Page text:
A scuba instructor from North Yorkshire has been hailed a hero after he helped rescue 16 divers from high seas in strong winds.

Marcus Kitching Howe, 31, who is from the Swainby area, now lives in Malta where he owns a dive school, ABC Diving.

Last Tuesday, after a dive with a client near Ċirkewwa, he noticed the winds had suddenly picked up, whipping the sea into a frenzy.

Mr Kitching Howe, a PADI course director and emergency first-response trainer, re-entered the water after realising there was a group of divers who were now in distress.

Speaking to the Times of Malta, he said: “I remember seeing a lot of different diving school cars in the car parking area.

“There were clients of around three or four diving schools present in the water.

“I was doing the things I’ve been trained to do and I made sure to not let my emotions take over.

Mr Kitching Howe grabbed a 12-metre rope line, tied a part of it to the handrail, and took the other end into the water for the divers to grab hold of.

Darlington and Stockton Times: Marcus Kitching Howe Marcus Kitching Howe (Image: Keith Taylor)He said: “The divers could grab the line and pull themselves out of the water towards the exit.

“But the waves kept picking up making it harder for the divers to simply swim to the shoreline. 

“I was in the water for another half hour, and ten divers were able to exit the water by using the line.

“There were other people on the shoreline helping these divers get up on the steps and safely on land.”

The winds were getting stronger and Mr Kitching Howe, who was made aware the Maltese military has been called, signalled to the remaining divers to swim out away from the rocks.

He said: “By that time I was informed that AFM was on its way, and I wanted the other divers to stay away from the rocks and wait out at sea to be rescued.”

He saw there were two divers who stayed near the rocks.

He said: “One diver was holding another in his arms.

“This diver was not kicking his legs, still had the regulator in his mouth, and was being kept afloat by the other diver, who was calling out for help and waving out to us.”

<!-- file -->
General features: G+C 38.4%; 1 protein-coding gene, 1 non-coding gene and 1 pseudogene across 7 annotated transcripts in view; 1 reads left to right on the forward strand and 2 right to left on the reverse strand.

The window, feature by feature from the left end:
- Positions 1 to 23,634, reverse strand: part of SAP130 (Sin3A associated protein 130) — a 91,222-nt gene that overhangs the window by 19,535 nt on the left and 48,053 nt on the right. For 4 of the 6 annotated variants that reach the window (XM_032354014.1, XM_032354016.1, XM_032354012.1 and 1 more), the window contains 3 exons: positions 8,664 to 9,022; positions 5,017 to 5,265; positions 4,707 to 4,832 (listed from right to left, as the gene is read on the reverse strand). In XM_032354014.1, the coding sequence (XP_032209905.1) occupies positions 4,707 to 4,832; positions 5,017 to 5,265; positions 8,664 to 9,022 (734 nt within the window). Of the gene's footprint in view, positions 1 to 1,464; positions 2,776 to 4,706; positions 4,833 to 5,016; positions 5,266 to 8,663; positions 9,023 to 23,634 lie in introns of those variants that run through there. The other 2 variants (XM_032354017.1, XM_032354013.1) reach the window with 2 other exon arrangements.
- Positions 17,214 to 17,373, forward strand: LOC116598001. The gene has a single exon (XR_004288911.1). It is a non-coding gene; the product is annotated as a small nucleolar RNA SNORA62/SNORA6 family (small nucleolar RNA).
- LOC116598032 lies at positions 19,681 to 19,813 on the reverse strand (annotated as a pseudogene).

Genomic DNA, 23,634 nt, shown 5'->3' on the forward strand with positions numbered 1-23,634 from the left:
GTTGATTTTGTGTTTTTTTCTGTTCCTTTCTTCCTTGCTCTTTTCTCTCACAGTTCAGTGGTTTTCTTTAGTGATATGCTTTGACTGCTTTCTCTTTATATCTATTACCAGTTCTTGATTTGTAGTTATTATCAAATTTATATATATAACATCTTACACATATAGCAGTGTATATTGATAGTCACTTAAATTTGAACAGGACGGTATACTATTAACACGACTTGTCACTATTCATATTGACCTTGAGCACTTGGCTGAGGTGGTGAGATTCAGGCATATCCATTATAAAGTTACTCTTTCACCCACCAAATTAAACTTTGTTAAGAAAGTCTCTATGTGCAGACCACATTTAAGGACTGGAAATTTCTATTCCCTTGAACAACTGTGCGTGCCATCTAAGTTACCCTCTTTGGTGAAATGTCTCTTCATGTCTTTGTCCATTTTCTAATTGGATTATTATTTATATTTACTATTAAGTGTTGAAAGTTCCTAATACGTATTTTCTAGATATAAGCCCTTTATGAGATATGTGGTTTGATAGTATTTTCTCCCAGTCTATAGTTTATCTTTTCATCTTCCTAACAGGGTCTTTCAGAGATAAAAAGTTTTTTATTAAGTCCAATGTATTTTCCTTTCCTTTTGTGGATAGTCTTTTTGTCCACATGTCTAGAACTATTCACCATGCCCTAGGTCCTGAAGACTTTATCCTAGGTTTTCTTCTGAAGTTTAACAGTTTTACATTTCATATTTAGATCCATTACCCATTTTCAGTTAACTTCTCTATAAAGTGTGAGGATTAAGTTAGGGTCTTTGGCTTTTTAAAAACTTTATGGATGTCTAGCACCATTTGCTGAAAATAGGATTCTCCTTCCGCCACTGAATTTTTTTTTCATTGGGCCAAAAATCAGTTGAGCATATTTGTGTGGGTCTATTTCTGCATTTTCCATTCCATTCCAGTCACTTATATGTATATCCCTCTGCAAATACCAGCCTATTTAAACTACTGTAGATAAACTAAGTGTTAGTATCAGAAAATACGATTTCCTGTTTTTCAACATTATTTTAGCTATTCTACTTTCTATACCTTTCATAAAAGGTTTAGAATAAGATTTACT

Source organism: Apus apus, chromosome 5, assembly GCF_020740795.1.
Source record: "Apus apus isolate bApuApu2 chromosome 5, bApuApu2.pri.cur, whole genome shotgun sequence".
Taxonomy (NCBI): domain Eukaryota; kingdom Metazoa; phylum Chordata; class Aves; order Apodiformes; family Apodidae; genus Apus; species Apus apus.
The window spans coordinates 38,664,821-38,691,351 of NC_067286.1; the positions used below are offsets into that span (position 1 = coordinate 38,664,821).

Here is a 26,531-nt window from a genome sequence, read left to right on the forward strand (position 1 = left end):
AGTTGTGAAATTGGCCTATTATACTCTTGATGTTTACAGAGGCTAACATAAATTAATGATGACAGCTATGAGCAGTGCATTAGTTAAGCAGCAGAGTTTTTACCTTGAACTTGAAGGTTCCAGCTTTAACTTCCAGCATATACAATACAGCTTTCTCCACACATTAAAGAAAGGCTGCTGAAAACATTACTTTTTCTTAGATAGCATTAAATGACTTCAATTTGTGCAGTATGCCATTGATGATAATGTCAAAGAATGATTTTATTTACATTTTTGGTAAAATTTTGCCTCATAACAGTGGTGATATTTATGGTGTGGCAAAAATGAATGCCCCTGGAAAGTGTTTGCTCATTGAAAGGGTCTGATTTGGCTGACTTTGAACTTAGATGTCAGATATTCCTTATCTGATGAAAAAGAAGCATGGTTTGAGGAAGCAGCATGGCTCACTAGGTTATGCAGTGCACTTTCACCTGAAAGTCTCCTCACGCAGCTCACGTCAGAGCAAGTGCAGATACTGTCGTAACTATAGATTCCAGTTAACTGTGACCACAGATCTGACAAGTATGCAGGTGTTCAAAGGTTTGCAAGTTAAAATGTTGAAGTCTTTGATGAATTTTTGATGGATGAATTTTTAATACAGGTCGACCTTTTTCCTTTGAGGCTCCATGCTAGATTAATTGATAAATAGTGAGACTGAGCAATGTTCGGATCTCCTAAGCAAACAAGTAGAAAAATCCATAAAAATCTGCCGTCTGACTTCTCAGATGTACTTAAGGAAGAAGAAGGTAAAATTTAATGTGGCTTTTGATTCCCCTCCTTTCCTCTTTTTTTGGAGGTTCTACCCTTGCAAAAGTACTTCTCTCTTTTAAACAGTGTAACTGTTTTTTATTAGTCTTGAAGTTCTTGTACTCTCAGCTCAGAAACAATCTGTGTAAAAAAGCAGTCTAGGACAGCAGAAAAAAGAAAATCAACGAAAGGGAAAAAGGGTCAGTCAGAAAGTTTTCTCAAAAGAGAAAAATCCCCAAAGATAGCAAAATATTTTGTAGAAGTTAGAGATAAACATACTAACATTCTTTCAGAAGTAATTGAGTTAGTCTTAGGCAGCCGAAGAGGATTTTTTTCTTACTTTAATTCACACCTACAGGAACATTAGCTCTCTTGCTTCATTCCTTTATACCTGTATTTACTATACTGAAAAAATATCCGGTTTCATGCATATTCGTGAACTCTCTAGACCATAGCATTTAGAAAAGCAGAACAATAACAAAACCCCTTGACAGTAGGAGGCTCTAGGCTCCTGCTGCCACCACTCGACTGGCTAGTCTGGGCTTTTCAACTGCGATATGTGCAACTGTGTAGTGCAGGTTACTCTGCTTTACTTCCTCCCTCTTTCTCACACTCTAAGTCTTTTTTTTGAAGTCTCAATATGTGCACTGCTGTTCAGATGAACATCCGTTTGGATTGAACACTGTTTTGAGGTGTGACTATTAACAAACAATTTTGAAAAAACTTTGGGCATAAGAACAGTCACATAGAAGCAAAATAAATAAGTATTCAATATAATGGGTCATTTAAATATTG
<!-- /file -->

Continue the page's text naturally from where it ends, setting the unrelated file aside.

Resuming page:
Despite the choppy waters and the obvious danger, Mr Kitching Howe put his fins and mask back on and swam out to them.

He said: “I noticed the diver that was being kept afloat on his back was unresponsive and not breathing.

“At this point, I initiated rescue breaths on the diver.”

Tragically, it was too late and the diver, a 45-year-old from Holland who lived in Spain, died.

As the AFM arrived, Mr Kitching Howe made sure both divers were on the boat and then swam out to another group of divers who were waiting to be rescued.

He said: “This group was in a good mental and physical state.

“They were floating and waiting to be rescued and I stayed next to them to make sure they were OK.”

The group was rescued by a tow boat and the divers were taken back to the shore.

Mr Kitching Howe, a former pupil at Stokesley School and Yarm Grammar, worked at The Black Horse in Swainby as a barman and waiter, until his interest in diving took him to the Bahamas.

After a few years there he moved to Malta to pursue a career as a diving instructor full time.

Darlington and Stockton Times: Marcus Kitching Howe is an experienced dive instructor based in Malta Marcus Kitching Howe is an experienced dive instructor based in Malta (Image: Keith Taylor)He said: “I feel the consequences of some people’s decisions that day will harm the diving industry as a whole.

“On a positive note, there were many divers who made correct decisions that day and got out of the water before the waves increased.

“There are so many diving centres that do things correctly and safely, and this accident cannot undo the good work they do.”